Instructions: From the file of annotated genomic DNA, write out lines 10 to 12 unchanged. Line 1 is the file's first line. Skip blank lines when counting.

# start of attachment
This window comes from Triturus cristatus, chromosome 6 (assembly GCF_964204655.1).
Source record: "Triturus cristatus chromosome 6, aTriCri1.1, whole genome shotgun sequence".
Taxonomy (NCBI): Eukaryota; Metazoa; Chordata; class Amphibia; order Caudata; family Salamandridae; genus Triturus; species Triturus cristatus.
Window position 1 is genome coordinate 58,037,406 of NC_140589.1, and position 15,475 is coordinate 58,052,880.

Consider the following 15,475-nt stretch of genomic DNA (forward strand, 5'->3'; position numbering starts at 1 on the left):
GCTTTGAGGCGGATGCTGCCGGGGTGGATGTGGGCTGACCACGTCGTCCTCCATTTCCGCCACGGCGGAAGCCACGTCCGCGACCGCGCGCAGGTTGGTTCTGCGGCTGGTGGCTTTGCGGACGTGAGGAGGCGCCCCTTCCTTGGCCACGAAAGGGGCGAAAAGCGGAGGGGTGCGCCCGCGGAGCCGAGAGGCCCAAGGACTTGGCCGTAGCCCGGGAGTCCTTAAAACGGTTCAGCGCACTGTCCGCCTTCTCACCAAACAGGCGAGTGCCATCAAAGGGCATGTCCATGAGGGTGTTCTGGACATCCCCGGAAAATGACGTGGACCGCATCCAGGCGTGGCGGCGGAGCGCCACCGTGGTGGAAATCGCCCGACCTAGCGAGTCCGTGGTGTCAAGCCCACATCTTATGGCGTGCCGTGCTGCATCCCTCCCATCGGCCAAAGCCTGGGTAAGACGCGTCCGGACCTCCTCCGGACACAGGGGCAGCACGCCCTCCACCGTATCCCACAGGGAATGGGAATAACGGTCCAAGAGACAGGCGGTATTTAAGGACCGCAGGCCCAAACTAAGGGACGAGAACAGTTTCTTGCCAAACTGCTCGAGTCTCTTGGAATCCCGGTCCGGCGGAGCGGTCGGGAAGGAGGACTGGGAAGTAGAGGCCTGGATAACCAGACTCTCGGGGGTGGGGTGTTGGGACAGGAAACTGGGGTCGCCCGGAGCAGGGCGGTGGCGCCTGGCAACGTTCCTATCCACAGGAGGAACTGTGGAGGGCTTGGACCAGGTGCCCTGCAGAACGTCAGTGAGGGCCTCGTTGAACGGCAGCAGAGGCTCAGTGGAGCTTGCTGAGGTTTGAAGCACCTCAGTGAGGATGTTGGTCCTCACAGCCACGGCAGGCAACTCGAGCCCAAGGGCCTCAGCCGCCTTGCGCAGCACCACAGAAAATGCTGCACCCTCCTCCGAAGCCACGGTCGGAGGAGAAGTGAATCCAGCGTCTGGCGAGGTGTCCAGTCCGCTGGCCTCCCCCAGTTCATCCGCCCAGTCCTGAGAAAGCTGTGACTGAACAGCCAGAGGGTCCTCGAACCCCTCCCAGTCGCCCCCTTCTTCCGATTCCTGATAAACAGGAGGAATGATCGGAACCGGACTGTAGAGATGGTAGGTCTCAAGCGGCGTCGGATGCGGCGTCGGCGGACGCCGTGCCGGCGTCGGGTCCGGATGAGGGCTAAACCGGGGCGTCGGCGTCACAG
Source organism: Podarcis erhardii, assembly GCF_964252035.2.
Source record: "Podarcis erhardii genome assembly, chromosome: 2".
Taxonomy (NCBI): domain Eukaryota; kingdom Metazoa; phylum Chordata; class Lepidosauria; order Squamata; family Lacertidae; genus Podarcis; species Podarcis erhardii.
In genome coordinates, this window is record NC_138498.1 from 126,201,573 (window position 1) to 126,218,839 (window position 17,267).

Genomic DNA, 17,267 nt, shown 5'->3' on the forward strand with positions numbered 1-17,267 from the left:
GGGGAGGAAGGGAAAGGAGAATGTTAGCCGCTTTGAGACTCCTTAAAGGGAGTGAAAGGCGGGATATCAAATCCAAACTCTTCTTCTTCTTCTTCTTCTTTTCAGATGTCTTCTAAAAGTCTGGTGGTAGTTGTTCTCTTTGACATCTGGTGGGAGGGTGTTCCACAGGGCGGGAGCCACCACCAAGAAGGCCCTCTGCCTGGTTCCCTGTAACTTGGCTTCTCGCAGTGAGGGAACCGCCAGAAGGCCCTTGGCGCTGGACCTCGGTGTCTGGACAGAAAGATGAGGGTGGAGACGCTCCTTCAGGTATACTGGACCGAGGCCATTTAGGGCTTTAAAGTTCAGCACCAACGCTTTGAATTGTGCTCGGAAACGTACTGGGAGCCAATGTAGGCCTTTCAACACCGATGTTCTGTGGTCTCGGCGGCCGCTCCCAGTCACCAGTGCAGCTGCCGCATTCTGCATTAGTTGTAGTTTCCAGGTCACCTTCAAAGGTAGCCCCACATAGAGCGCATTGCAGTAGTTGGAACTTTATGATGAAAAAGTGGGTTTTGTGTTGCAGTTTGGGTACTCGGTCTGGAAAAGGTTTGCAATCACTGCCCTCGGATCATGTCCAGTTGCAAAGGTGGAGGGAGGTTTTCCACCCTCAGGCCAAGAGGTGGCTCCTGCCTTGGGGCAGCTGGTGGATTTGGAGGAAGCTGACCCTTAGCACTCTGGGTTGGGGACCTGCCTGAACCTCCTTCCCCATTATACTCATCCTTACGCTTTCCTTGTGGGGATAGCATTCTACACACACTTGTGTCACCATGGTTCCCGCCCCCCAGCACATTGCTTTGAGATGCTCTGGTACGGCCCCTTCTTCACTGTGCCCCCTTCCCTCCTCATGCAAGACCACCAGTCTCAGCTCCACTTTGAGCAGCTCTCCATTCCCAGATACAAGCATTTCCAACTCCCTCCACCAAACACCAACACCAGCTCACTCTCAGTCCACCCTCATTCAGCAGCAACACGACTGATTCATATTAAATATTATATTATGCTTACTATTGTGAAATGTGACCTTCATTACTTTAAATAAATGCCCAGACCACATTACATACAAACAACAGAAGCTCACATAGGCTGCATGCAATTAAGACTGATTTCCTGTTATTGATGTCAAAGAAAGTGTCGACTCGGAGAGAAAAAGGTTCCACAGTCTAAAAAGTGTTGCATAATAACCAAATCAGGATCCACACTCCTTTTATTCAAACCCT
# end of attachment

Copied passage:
In genome coordinates, this window is record NC_138498.1 from 126,201,573 (window position 1) to 126,218,839 (window position 17,267).

Genomic DNA, 17,267 nt, shown 5'->3' on the forward strand with positions numbered 1-17,267 from the left:
GGGGAGGAAGGGAAAGGAGAATGTTAGCCGCTTTGAGACTCCTTAAAGGGAGTGAAAGGCGGGATATCAAATCCAAACTCTTCTTCTTCTTCTTCTTCTTTTCAGATGTCTTCTAAAAGTCTGGTGGTAGTTGTTCTCTTTGACATCTGGTGGGAGGGTGTTCCACAGGGCGGGAGCCACCACCAAGAAGGCCCTCTGCCTGGTTCCCTGTAACTTGGCTTCTCGCAGTGAGGGAACCGCCAGAAGGCCCTTGGCGCTGGACCTCGGTGTCTGGACAGAAAGATGAGGGTGGAGACGCTCCTTCAGGTATACTGGACCGAGGCCATTTAGGGCTTTAAAGTTCAGCACCAACGCTTTGAATTGTGCTCGGAAACGTACTGGGAGCCAATGTAGGCCTTTCAACACCGATGTTCTGTGGTCTCGGCGGCCGCTCCCAGTCACCAGTGCAGCTGCCGCATTCTGCATTAGTTGTAGTTTCCAGGTCACCTTCAAAGGTAGCCCCACATAGAGCGCATTGCAGTAGTTGGAACTTTATGATGAAAAAGTGGGTTTTGTGTTGCAGTTTGGGTACTCGGTCTGGAAAAGGTTTGCAATCACTGCCCTCGGATCATGTCCAGTTGCAAAGGTGGAGGGAGGTTTTCCACCCTCAGGCCAAGAGGTGGCTCCTGCCTTGGGGCAGCTGGTGGATTTGGAGGAAGCTGACCCTTAGCACTCTGGGTTGGGGACCTGCCTGAACCTCCTTCCCCATTATACTCATCCTTACGCTTTCCTTGTGGGGATAGCATTCTACACACACTTGTGTCACCATGGTTCCCGCCCCCCAGCACATTGCTTTGAGATGCTCTGGTACGGCCCCTTCTTCACTGTGCCCCCTTCCCTCCTCATGCAAGACCACCAGTCTCAGCTCCACTTTGAGCAGCTCTCCATTCCCAGATACAAGCATTTCCAACTCCCTCCACCAAACACCAACACCAGCTCACTCTCAGTCCACCCTCATTCAGCAGCAACACGACTGATTCATATTAAATATTATATTATGCTTACTATTGTGAAATGTGACCTTCATTACTTTAAATAAATGCCCAGACCACATTACATACAAACAACAGAAGCTCACATAGGCTGCATGCAATTAAGACTGATTTCCTGTTATTGATGTCAAAGAAAGTGTCGACTCGGAGAGAAAAAGGTTCCACAGTCTAAAAAGTGTTGCATAATAACCAAATCAGGATCCACACTCCTTTTATTCAAACCCT